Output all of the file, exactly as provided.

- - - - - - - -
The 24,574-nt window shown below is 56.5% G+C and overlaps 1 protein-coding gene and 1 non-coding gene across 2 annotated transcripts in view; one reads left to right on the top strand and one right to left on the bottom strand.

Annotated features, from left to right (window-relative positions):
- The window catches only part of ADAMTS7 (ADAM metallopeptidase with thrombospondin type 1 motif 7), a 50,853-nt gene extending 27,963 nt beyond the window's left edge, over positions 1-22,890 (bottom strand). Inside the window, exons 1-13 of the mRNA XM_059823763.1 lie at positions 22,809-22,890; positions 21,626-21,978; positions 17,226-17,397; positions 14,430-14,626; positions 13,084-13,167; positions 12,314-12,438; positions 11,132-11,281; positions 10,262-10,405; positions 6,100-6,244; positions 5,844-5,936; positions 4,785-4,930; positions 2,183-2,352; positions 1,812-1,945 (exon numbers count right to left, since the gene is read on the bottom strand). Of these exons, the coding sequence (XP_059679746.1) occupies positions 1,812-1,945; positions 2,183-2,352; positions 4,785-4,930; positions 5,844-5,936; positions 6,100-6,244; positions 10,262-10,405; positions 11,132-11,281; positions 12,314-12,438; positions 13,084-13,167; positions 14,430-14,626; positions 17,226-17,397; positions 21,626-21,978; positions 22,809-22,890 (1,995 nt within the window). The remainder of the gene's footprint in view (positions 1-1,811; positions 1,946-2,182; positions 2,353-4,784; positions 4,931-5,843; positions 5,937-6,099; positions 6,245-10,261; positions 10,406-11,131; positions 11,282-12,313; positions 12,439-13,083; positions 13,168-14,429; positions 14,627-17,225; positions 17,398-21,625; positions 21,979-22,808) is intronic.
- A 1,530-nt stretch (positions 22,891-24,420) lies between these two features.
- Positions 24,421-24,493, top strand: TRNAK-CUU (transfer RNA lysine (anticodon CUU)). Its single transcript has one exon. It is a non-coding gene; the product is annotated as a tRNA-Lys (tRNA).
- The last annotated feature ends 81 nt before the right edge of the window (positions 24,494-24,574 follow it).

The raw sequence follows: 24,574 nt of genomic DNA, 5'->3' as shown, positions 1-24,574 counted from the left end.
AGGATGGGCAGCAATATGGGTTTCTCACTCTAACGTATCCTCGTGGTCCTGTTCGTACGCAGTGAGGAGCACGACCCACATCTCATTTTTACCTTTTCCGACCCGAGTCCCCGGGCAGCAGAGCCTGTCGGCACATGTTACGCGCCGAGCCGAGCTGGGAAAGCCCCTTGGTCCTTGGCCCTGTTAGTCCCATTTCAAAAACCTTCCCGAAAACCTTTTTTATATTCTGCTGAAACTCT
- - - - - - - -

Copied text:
The 24,574-nt window shown below is 56.5% G+C and overlaps 1 protein-coding gene and 1 non-coding gene across 2 annotated transcripts in view; one reads left to right on the top strand and one right to left on the bottom strand.

Annotated features, from left to right (window-relative positions):
- The window catches only part of ADAMTS7 (ADAM metallopeptidase with thrombospondin type 1 motif 7), a 50,853-nt gene extending 27,963 nt beyond the window's left edge, over positions 1-22,890 (bottom strand). Inside the window, exons 1-13 of the mRNA XM_059823763.1 lie at positions 22,809-22,890; positions 21,626-21,978; positions 17,226-17,397; positions 14,430-14,626; positions 13,084-13,167; positions 12,314-12,438; positions 11,132-11,281; positions 10,262-10,405; positions 6,100-6,244; positions 5,844-5,936; positions 4,785-4,930; positions 2,183-2,352; positions 1,812-1,945 (exon numbers count right to left, since the gene is read on the bottom strand). Of these exons, the coding sequence (XP_059679746.1) occupies positions 1,812-1,945; positions 2,183-2,352; positions 4,785-4,930; positions 5,844-5,936; positions 6,100-6,244; positions 10,262-10,405; positions 11,132-11,281; positions 12,314-12,438; positions 13,084-13,167; positions 14,430-14,626; positions 17,226-17,397; positions 21,626-21,978; positions 22,809-22,890 (1,995 nt within the window). The remainder of the gene's footprint in view (positions 1-1,811; positions 1,946-2,182; positions 2,353-4,784; positions 4,931-5,843; positions 5,937-6,099; positions 6,245-10,261; positions 10,406-11,131; positions 11,282-12,313; positions 12,439-13,083; positions 13,168-14,429; positions 14,627-17,225; positions 17,398-21,625; positions 21,979-22,808) is intronic.
- A 1,530-nt stretch (positions 22,891-24,420) lies between these two features.
- Positions 24,421-24,493, top strand: TRNAK-CUU (transfer RNA lysine (anticodon CUU)). Its single transcript has one exon. It is a non-coding gene; the product is annotated as a tRNA-Lys (tRNA).
- The last annotated feature ends 81 nt before the right edge of the window (positions 24,494-24,574 follow it).

The raw sequence follows: 24,574 nt of genomic DNA, 5'->3' as shown, positions 1-24,574 counted from the left end.
AGGATGGGCAGCAATATGGGTTTCTCACTCTAACGTATCCTCGTGGTCCTGTTCGTACGCAGTGAGGAGCACGACCCACATCTCATTTTTACCTTTTCCGACCCGAGTCCCCGGGCAGCAGAGCCTGTCGGCACATGTTACGCGCCGAGCCGAGCTGGGAAAGCCCCTTGGTCCTTGGCCCTGTTAGTCCCATTTCAAAAACCTTCCCGAAAACCTTTTTTATATTCTGCTGAAACTCT